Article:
UN Security Council Supports Somalia Peace Conference
The UN Security Council said Thursday it "fully supports" the ongoing peace conference on Somalia, aimed at establishing a central government in that country.
The second phase of the conference opened June 15th in Arta, some thirty kilometers (19 miles) south of the city of Djibouti. It is expected to continue until July 15th.
The objective of the meeting is to re-establish a national parliament and a central government. Somalia has had neither of these since the overthrow of Siad Barre in 1991, following which the country was divided between various military leaders.
A peace plan drawn up Djibouti President Ismail Omar Guelleh has received support from the international community, but was rejected by various Somali warlords because it emphasized negotiations with representatives of civil society rather than among clan leaders and their militias.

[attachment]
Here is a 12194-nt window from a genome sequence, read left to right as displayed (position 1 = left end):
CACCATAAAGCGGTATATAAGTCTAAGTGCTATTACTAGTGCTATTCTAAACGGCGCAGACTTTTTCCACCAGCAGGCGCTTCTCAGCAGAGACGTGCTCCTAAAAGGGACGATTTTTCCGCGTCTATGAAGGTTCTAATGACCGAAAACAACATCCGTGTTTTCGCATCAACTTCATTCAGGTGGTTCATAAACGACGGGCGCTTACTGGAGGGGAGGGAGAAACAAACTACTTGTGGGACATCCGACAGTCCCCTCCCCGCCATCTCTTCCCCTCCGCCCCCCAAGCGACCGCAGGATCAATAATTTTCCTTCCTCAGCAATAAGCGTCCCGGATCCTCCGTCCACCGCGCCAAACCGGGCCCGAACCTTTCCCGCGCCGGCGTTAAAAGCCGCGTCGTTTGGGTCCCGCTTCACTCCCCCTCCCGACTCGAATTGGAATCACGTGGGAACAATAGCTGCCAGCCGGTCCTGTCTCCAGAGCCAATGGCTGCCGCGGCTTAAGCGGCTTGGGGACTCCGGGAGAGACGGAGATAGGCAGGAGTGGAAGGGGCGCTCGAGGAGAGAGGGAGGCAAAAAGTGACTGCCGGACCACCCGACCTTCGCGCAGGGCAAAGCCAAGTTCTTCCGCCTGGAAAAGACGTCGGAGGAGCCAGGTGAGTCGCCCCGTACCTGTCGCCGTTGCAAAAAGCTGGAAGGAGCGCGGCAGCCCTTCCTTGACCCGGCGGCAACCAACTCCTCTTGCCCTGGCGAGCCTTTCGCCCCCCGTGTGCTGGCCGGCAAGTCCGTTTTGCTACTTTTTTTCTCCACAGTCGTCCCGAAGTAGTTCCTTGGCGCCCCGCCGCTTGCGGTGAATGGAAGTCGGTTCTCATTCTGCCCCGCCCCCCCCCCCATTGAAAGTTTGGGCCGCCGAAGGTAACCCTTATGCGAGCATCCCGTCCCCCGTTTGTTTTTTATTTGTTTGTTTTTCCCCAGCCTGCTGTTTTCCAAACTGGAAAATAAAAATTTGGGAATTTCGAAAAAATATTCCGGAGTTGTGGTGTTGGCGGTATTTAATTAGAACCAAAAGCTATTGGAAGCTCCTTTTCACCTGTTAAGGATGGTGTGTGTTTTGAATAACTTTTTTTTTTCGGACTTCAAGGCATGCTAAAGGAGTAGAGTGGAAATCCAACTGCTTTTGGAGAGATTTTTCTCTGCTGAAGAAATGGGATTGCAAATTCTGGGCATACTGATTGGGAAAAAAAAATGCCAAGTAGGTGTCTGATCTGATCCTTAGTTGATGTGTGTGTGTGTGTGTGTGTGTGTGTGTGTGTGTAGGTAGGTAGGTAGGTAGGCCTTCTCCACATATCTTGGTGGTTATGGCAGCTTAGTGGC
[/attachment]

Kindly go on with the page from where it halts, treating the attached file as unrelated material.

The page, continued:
The Security Council urged "warlords and factions to desist from obstructing and undermining efforts to achieve peace." It expressed "its readiness to consider taking appropriate steps regarding leaders who engage in such activities." - UNITED NATIONS (AFP)
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